Mypy syntax cheat sheet (Python 2)

This document is a quick cheat sheet showing how the PEP 484 type language represents various common types in Python 2.


Technically many of the type annotations shown below are redundant, because mypy can derive them from the type of the expression. So many of the examples have a dual purpose: show how to write the annotation, and show the inferred types.

Built-in types

from typing import List, Set, Dict, Tuple, Text, Optional

# For simple built-in types, just use the name of the type.
x = 1 # type: int
x = 1.0 # type: float
x = True # type: bool
x = "test" # type: str
x = u"test" # type: unicode

# For collections, the name of the type is capitalized, and the
# name of the type inside the collection is in brackets.
x = [1] # type: List[int]
x = set([6, 7]) # type: Set[int]

# Empty Tuple types are a bit special
x = ()  # type: Tuple[()]

# For mappings, we need the types of both keys and values.
x = dict(field=2.0) # type: Dict[str, float]

# For tuples, we specify the types of all the elements.
x = (3, "yes", 7.5) # type: Tuple[int, str, float]

# For textual data, use Text.
# This is `unicode` in Python 2 and `str` in Python 3.
x = ["string", u"unicode"] # type: List[Text]

# Use Optional for values that could be None.
input_str = f() # type: Optional[str]
if input_str is not None:
   print input_str


from typing import Callable, Iterable

# This is how you annotate a function definition.
def stringify(num):
    # type: (int) -> str
    """Your function docstring goes here after the type definition."""
    return str(num)

# This function has no parameters and also returns nothing. Annotations
# can also be placed on the same line as their function headers.
def greet_world(): # type: () -> None
    print "Hello, world!"

# And here's how you specify multiple arguments.
def plus(num1, num2):
    # type: (int, int) -> int
    return num1 + num2

# Add type annotations for kwargs as though they were positional args.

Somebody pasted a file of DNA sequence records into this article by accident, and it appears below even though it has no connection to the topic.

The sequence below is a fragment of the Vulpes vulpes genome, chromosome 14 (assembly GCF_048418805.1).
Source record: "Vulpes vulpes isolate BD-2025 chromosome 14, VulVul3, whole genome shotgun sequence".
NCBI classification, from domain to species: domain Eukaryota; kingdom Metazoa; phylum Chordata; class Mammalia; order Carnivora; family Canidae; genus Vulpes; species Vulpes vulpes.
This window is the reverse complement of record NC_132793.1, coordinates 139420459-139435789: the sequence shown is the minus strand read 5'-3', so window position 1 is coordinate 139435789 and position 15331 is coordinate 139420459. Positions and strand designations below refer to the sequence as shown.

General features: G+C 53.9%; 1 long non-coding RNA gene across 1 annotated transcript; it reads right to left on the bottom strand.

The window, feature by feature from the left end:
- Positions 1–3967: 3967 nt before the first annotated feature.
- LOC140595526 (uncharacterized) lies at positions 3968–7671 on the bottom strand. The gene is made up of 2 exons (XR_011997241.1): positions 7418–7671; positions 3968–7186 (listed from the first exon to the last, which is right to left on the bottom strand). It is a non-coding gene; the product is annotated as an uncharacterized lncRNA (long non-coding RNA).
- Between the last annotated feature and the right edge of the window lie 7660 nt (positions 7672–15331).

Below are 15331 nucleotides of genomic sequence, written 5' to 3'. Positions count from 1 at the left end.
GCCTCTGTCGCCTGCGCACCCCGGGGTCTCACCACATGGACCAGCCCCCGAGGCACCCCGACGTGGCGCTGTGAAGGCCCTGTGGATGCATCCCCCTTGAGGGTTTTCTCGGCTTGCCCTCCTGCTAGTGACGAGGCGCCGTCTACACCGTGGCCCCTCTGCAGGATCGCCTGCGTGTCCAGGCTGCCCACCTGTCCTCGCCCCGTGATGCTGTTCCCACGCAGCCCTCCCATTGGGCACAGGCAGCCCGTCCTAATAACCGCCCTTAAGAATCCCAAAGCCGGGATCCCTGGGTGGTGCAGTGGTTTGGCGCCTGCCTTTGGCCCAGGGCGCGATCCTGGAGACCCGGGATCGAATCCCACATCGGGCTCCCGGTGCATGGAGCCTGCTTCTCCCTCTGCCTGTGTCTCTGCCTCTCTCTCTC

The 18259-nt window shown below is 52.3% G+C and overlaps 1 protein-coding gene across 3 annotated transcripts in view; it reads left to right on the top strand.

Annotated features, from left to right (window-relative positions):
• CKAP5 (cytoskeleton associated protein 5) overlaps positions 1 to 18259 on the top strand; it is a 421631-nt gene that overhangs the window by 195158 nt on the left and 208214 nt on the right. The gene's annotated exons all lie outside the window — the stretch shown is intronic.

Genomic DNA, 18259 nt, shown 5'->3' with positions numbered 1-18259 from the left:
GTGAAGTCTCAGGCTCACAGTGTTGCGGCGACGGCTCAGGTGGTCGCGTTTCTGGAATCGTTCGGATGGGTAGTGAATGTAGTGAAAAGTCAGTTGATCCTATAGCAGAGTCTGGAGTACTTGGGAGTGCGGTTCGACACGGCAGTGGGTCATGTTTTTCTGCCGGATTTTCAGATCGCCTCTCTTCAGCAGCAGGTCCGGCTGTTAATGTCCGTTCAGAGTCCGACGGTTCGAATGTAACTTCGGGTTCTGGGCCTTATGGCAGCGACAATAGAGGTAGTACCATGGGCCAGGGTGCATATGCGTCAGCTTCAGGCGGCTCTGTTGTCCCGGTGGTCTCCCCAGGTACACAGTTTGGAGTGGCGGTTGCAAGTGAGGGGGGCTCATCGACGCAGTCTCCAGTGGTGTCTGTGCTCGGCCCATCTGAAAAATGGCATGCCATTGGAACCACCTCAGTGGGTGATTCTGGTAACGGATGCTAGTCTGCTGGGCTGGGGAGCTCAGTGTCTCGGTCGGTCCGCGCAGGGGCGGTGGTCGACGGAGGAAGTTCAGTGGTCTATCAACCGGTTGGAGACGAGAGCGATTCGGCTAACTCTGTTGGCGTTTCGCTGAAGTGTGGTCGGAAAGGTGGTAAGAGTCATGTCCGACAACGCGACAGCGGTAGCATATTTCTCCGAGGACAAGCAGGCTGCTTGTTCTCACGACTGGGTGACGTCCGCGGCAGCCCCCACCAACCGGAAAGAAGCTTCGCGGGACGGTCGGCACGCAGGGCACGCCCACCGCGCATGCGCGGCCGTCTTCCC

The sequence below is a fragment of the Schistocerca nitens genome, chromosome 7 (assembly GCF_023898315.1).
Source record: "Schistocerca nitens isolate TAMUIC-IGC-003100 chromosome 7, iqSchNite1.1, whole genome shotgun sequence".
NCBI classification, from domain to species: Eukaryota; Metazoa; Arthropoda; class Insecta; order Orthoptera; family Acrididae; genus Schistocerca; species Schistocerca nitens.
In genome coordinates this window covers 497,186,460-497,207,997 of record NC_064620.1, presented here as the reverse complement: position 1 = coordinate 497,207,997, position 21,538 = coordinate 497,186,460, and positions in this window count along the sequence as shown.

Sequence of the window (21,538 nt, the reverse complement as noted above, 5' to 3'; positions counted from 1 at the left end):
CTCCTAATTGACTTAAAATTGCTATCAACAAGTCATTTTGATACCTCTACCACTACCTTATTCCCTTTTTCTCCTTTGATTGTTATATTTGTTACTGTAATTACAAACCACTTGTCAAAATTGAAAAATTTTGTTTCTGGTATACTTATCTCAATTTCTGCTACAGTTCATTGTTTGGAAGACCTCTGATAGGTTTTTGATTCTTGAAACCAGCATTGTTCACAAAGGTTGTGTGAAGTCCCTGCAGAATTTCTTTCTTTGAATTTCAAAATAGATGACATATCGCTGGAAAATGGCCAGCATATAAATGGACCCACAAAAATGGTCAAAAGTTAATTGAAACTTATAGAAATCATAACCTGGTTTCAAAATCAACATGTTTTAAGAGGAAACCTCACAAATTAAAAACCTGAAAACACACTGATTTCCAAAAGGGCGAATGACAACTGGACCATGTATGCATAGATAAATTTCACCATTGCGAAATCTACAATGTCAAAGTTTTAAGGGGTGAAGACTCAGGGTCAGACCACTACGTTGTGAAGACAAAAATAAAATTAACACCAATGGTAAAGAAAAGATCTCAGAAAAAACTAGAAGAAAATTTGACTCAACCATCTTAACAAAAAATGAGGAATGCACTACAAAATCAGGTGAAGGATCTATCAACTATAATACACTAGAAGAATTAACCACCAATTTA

def f(num1, my_float=3.5):
    # type: (int, float) -> float
    return num1 + my_float

# An argument can be declared positional-only by giving it a name
# starting with two underscores:
def quux(__x):
    # type: (int) -> None
quux(3)  # Fine
quux(__x=3)  # Error

# This is how you annotate a function value.
x = f # type: Callable[[int, float], float]

# A generator function that yields ints is secretly just a function that
# returns an iterable (see below) of ints, so that's how we annotate it.
def f(n):
    # type: (int) -> Iterable[int]
    i = 0
    while i < n:
        yield i
        i += 1

# There's alternative syntax for functions with many arguments.
def send_email(address,     # type: Union[str, List[str]]
               sender,      # type: str
               cc,          # type: Optional[List[str]]
               bcc,         # type: Optional[List[str]]
               body=None    # type: List[str]
    # type: (...) -> bool

When you’re puzzled or when things are complicated

from typing import Union, Any, cast

# To find out what type mypy infers for an expression anywhere in
# your program, wrap it in reveal_type.  Mypy will print an error
# message with the type; remove it again before running the code.
reveal_type(1) # -> error: Revealed type is ''

# Use Union when something could be one of a few types.
x = [3, 5, "test", "fun"] # type: List[Union[int, str]]

# Use Any if you don't know the type of something or it's too
# dynamic to write a type for.
x = mystery_function() # type: Any

# This is how to deal with varargs.
# This makes each positional arg and each keyword arg a 'str'.
def call(self, *args, **kwargs):
         # type: (*str, **str) -> str